“Over-controlled by anxious, fearful parents, these children often become anxious and fearful themselves”, Susan Forward
Recently a commentator on one of the blogs wanted more of my personal information. She said that I was prone to write about others rather than myself. This, of course is true, although I have leaked a few lived experiences of my own over the course of writing these fibromyalgia blogs for many years. First, I want to point out that fibromyalgia and chronic fatigue are caused by trauma that needs to be addressed early in life and only talk therapy will begin to help our suffering. This is why I am sharing my own childhood experiences that have set me up for anxiety, panic attacks and night terrors.
I do believe fibromyalgia is a journey that begins in childhood or perhaps even in the womb. It isn’t an easy thing for me to do, being ‘out there’. I do not see myself as a victim and life could have been much more difficult, as it is for many. That my parents loved me I have no doubt. Their life circumstances were not easy either. This is not a story of parent blaming.
All of us who have fibromyalgia are highly sensitive people, perhaps born that way. This is how I became or was born as highly sensitive. We each have our own story. This is how it began for me.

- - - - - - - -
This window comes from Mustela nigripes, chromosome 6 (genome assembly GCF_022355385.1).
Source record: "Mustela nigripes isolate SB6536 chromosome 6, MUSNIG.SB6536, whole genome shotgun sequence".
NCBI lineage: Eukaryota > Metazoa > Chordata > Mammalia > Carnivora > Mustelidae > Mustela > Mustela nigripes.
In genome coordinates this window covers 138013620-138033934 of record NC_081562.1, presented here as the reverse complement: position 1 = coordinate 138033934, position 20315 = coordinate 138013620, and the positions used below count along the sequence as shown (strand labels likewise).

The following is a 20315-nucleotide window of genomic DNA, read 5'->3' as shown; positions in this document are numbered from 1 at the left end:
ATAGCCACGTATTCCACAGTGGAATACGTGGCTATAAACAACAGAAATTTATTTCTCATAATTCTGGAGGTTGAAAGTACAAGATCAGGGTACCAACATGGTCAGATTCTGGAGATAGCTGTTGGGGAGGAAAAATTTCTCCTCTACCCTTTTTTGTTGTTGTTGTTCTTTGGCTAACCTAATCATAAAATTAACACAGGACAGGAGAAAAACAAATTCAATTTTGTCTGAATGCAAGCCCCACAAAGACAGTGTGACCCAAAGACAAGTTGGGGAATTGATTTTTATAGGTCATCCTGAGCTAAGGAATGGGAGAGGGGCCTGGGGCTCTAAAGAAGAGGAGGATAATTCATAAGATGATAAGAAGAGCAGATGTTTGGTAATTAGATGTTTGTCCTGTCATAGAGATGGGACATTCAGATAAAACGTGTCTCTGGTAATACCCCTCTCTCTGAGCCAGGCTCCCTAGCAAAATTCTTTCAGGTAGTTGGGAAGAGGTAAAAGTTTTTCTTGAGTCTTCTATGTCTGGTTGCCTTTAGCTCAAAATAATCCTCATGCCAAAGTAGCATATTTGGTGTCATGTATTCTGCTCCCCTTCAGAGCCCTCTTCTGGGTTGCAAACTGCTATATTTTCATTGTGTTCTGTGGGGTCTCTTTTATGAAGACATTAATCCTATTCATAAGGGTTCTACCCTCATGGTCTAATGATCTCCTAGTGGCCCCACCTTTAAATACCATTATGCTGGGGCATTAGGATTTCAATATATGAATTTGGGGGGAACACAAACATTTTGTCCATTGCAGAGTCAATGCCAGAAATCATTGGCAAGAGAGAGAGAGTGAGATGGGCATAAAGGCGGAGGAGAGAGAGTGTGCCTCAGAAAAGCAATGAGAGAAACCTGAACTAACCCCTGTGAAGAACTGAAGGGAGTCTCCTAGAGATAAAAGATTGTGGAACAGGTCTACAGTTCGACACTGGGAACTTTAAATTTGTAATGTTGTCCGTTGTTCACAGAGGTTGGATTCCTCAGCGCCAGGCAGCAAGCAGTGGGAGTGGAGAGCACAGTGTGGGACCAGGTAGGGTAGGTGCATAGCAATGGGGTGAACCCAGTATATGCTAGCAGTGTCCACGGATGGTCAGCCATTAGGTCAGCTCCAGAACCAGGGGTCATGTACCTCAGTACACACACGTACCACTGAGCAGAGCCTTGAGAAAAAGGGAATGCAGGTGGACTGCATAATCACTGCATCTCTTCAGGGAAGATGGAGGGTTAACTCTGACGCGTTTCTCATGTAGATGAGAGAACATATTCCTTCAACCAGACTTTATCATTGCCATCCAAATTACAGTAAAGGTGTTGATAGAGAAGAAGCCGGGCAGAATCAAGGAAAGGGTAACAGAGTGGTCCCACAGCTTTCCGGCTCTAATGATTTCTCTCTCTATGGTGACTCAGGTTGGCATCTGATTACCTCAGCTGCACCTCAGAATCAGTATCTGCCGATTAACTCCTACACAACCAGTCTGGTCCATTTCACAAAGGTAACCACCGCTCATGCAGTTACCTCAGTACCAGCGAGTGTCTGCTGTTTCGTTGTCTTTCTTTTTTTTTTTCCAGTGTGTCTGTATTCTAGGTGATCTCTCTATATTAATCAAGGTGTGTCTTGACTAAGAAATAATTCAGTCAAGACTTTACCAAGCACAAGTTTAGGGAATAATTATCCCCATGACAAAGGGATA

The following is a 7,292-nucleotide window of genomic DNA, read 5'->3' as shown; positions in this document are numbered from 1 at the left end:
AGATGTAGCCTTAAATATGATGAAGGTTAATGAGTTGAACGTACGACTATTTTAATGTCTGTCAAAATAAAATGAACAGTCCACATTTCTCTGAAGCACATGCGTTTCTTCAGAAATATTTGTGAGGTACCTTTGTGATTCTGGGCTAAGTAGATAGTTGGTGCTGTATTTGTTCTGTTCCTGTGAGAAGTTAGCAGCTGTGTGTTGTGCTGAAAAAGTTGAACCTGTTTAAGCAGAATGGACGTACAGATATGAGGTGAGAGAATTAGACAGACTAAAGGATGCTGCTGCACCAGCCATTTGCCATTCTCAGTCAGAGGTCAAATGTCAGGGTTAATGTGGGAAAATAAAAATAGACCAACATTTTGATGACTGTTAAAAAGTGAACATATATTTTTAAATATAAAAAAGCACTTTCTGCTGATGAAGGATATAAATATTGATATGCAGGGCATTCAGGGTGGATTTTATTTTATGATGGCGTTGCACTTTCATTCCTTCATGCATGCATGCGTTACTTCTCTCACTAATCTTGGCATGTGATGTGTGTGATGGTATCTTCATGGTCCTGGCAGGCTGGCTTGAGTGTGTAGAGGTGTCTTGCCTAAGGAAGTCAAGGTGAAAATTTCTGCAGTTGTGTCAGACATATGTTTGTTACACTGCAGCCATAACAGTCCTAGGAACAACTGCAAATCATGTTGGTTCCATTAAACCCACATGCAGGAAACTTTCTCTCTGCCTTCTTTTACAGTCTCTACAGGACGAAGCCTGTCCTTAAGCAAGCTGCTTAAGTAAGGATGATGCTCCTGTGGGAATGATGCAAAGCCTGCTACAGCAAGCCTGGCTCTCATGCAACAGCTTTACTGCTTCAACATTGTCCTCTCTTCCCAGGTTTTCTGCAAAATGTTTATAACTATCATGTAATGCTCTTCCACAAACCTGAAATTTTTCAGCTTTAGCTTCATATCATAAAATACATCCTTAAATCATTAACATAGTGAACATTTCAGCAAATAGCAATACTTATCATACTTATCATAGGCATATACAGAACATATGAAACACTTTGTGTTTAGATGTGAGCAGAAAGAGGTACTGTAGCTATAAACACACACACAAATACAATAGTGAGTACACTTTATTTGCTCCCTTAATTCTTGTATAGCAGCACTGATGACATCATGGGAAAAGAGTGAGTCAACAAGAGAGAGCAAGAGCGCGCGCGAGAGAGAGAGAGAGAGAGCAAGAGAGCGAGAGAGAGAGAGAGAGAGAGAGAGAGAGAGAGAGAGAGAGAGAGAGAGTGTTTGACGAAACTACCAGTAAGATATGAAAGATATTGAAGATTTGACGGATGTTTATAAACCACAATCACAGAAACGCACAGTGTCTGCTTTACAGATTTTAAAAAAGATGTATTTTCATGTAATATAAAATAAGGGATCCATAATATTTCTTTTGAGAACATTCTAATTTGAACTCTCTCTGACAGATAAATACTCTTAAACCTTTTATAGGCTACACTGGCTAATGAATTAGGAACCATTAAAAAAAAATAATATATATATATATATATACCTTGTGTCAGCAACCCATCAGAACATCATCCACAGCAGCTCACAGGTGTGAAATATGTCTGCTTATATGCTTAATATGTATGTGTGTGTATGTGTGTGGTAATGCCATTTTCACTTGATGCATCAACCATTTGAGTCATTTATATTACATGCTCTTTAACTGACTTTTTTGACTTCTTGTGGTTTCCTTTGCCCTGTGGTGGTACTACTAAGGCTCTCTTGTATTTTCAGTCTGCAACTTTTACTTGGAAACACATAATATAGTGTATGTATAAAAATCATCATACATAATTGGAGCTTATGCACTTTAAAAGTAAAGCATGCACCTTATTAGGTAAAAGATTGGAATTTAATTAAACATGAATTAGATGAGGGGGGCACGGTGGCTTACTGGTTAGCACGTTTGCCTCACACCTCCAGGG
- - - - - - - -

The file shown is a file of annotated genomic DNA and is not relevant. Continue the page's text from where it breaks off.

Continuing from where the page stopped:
I was born to parents who were barely 20 years old, both high school graduates, but living in an era when becoming pregnant outside of marriage was a disgrace. They lived in a small town in Nova Scotia, Canada,and married in the Catholic Church seven months before I was born. My mother’s family treated her badly because of my ‘early’ arrival, therefore my parents moved from this small town to the big city of Montreal. I was raised in an apartment on what was then considered the longest and busiest street in Canada, Sherbrooke St, 22 miles long. It was a French, Italian, Polish working class neighborhood. It was war time and my father got a job in a munitions factory. We lived in a very small apartment, a large room that opened from a bedroom into a front room with a coal fired stove in the kitchen and a bathroom.
My mother was exceptionally anxious and my father was absent most of the time, an angry man, prone to violent outbursts, who felt forced into marriage. My Mum spent every day drinking coffee, smoking and listening to the radio. She could not speak another language and did not have any friends or relatives in the city. Because we were English speaking we did not fit in the predominately French neighborhood. It was just my mother and me alone every day without any family or other adults with whom to interact. My mother guarded me closely and lived for my company. I was the one who would buy needed groceries as I learned to speak French at an early age.